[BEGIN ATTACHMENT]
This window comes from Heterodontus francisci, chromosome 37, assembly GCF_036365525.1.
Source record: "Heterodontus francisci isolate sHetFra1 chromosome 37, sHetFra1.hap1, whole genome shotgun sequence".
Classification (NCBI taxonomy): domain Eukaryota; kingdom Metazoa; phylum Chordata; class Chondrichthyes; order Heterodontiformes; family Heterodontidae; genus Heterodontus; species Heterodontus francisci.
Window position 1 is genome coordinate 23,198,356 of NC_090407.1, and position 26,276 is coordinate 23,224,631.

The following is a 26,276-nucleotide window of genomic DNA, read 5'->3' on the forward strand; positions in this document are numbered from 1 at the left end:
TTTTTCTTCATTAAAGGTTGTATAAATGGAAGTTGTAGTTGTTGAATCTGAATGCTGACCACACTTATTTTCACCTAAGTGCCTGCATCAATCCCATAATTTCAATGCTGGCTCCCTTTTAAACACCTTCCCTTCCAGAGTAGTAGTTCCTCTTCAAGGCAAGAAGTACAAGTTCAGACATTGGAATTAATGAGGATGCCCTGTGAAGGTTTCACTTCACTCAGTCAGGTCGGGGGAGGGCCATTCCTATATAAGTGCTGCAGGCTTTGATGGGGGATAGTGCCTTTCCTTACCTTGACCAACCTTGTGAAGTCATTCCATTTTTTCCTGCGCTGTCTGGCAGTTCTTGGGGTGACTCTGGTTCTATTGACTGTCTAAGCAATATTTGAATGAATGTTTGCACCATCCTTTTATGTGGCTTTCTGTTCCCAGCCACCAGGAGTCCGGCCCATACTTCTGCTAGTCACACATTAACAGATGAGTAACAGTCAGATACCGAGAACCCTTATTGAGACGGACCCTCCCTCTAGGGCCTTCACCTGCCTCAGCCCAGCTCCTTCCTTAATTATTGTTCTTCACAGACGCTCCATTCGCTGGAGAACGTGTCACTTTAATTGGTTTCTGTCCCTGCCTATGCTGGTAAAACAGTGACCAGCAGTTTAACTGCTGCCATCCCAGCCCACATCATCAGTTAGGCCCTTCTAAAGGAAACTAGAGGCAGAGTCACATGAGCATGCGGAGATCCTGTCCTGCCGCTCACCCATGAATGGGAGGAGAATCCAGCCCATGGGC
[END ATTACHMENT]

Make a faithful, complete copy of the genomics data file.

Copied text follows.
This window comes from Heterodontus francisci, chromosome 37, assembly GCF_036365525.1.
Source record: "Heterodontus francisci isolate sHetFra1 chromosome 37, sHetFra1.hap1, whole genome shotgun sequence".
Classification (NCBI taxonomy): domain Eukaryota; kingdom Metazoa; phylum Chordata; class Chondrichthyes; order Heterodontiformes; family Heterodontidae; genus Heterodontus; species Heterodontus francisci.
Window position 1 is genome coordinate 23,198,356 of NC_090407.1, and position 26,276 is coordinate 23,224,631.

The following is a 26,276-nucleotide window of genomic DNA, read 5'->3' on the forward strand; positions in this document are numbered from 1 at the left end:
TTTTTCTTCATTAAAGGTTGTATAAATGGAAGTTGTAGTTGTTGAATCTGAATGCTGACCACACTTATTTTCACCTAAGTGCCTGCATCAATCCCATAATTTCAATGCTGGCTCCCTTTTAAACACCTTCCCTTCCAGAGTAGTAGTTCCTCTTCAAGGCAAGAAGTACAAGTTCAGACATTGGAATTAATGAGGATGCCCTGTGAAGGTTTCACTTCACTCAGTCAGGTCGGGGGAGGGCCATTCCTATATAAGTGCTGCAGGCTTTGATGGGGGATAGTGCCTTTCCTTACCTTGACCAACCTTGTGAAGTCATTCCATTTTTTCCTGCGCTGTCTGGCAGTTCTTGGGGTGACTCTGGTTCTATTGACTGTCTAAGCAATATTTGAATGAATGTTTGCACCATCCTTTTATGTGGCTTTCTGTTCCCAGCCACCAGGAGTCCGGCCCATACTTCTGCTAGTCACACATTAACAGATGAGTAACAGTCAGATACCGAGAACCCTTATTGAGACGGACCCTCCCTCTAGGGCCTTCACCTGCCTCAGCCCAGCTCCTTCCTTAATTATTGTTCTTCACAGACGCTCCATTCGCTGGAGAACGTGTCACTTTAATTGGTTTCTGTCCCTGCCTATGCTGGTAAAACAGTGACCAGCAGTTTAACTGCTGCCATCCCAGCCCACATCATCAGTTAGGCCCTTCTAAAGGAAACTAGAGGCAGAGTCACATGAGCATGCGGAGATCCTGTCCTGCCGCTCACCCATGAATGGGAGGAGAATCCAGCCCATGGGC